‘It’s just too big’: 831 Water Street development draws massive amount of public comment

A preliminary rendering of the development at 831 Water Street in Santa Cruz.
(Courtesy City of Santa Cruz, Novin Development)

It’s not every day a community meeting elicits more than 400 questions and comments. But the future of the 831 Water Street development in Santa Cruz isn’t just any other topic — and the public came out in virtual force last week. “We were frankly shocked that anyone would consider putting a 60-foot building within 20-feet of single-story homes,” one person said. Read more of what transpired from our Grace Stetson here.

When this was ‘The Murder Capital of the World’: Local author explores Santa Cruz’s nightmarish moment

John Linley Frazier
(Via Wikipedia)

Fifty years ago, Santa Cruz was living through a nightmare. A tidal wave of horrifying murders, each one seemingly more senseless and/or grisly than the last, turned the early 1970s into an unprecedented period of madness. A new book by a San Lorenzo Valley author Emerson Murray is a thorough, unflinching, and deeply frightening oral-history-style account of the times and its crimes. Read more from our Wallace Baine here.

Recall Newsom updates

Netflix chief and Santa Cruz resident Reed Hastings
(re:publica from Germany, CC BY 2.0 , via Wikimedia Commons)

Recall gives Netflix’s Reed Hastings a chance to mend fences with Newsom: In the jockeying among California political donors to support Gov. Gavin Newsom’s fight against the recall, Netflix co-Chief Executive and Santa Cruz resident Reed Hastings is near the top of the leader board — with one expensive mea culpa: $3.1 million in contributions. Read more about the fallout here.

California Gov. Gavin Newsom makes a statement against his recall while meeting with Latino leaders
(Los Angeles Times)

California recall campaign hits high gear as Newsom tries to rally Democratic base: With voters beginning to receive ballots and election day less than a month away, California’s historic recall campaign kicked into high gear with Gov. Gavin Newsom rallying the crucial labor and Latino vote and his Republican challengers stepping up their attacks. Over the next few days, all of California’s 22 million voters will receive a ballot for the month-long election. Read more about campaign efforts here.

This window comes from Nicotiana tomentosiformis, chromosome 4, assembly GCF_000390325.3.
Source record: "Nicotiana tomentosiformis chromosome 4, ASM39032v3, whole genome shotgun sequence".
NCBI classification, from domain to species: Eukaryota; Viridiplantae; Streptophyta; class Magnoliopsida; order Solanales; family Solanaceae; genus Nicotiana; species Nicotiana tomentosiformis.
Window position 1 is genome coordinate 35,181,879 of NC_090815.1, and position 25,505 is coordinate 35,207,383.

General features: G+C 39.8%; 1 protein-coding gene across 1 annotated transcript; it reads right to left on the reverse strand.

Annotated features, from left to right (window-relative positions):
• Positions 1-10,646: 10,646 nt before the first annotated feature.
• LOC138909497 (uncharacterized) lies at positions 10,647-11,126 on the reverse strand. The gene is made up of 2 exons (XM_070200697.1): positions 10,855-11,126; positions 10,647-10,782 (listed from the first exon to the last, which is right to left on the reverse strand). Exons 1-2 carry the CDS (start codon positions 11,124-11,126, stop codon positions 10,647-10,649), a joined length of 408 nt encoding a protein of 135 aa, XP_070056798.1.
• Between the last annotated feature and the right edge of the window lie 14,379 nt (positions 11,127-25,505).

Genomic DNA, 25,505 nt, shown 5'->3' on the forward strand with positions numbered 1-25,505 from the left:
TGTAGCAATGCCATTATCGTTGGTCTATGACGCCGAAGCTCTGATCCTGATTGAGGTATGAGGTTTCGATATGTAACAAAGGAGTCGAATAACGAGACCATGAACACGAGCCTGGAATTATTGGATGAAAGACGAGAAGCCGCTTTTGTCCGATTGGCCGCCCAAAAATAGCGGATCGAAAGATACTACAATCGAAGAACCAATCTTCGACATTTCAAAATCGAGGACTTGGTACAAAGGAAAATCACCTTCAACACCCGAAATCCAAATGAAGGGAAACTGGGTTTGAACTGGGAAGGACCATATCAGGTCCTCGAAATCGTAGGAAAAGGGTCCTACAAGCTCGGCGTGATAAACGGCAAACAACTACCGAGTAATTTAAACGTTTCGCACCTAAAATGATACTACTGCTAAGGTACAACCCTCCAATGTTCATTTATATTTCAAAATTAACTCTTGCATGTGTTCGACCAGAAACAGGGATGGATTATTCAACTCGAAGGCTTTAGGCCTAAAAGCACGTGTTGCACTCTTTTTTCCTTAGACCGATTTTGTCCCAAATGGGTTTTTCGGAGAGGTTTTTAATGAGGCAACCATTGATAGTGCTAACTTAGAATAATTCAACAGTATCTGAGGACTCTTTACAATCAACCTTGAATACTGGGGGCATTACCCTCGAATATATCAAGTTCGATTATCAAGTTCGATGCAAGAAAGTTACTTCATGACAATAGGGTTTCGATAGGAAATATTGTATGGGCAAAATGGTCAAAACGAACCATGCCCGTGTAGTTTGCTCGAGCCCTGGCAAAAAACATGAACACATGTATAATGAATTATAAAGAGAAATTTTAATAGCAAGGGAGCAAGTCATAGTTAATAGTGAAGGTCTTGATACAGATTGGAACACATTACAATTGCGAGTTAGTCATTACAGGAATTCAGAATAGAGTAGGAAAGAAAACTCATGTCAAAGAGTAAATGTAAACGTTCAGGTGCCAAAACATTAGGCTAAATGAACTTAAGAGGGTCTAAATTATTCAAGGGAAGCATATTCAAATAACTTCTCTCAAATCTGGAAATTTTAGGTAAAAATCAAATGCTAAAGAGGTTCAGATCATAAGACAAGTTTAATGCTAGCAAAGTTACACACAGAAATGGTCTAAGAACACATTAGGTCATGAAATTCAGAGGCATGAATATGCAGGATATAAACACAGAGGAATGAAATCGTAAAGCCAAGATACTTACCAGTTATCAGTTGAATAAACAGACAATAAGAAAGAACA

COVID 2021

Lambda variant

The Lambda COVID variant is in California: 5 things to know: A new COVID-19 variant — named Lambda — has arrived in California. Experts think it is more infectious than the original coronavirus behind COVID-19 but less infectious than the Delta variant that’s raging across the state and country. There are also signs it could be more resistant to vaccines. Read the five things you should know about this variant here.

Zach Friend and Gail Newel.

Here’s how Gail Newel deals with indoor masking: That and other takeaways from her chat with Zach Friend: To mask or not to mask? What about our kids? How can I feel safe throughout the county? To help answer some of those questions, county health officer Gail Newel joined Supervisor Zach Friend for a lunchtime virtual town hall Friday. Our Grace Stetson breaks down what she learned from the town hall here.

Around the county...

Mount Madonna School students earn EPA award (Santa Cruz Sentinel)

Kitayama Brothers adapts as flower market continues to shift (The Pajaronian)

Scotts Valley tech start-up aims to shake up global biz payments industry (Good Times)

That’s it for today. If you’re enjoying our coverage, please tell your family and friends about our Lookout Newsletter & Text Center, where they can sign up for all the newsletters and alerts we offer. You can also keep tabs on everything we’re publishing through the day by bookmarking our website and following us on Facebook, Twitter and Instagram.

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Have a great day!
Tulsi Kamath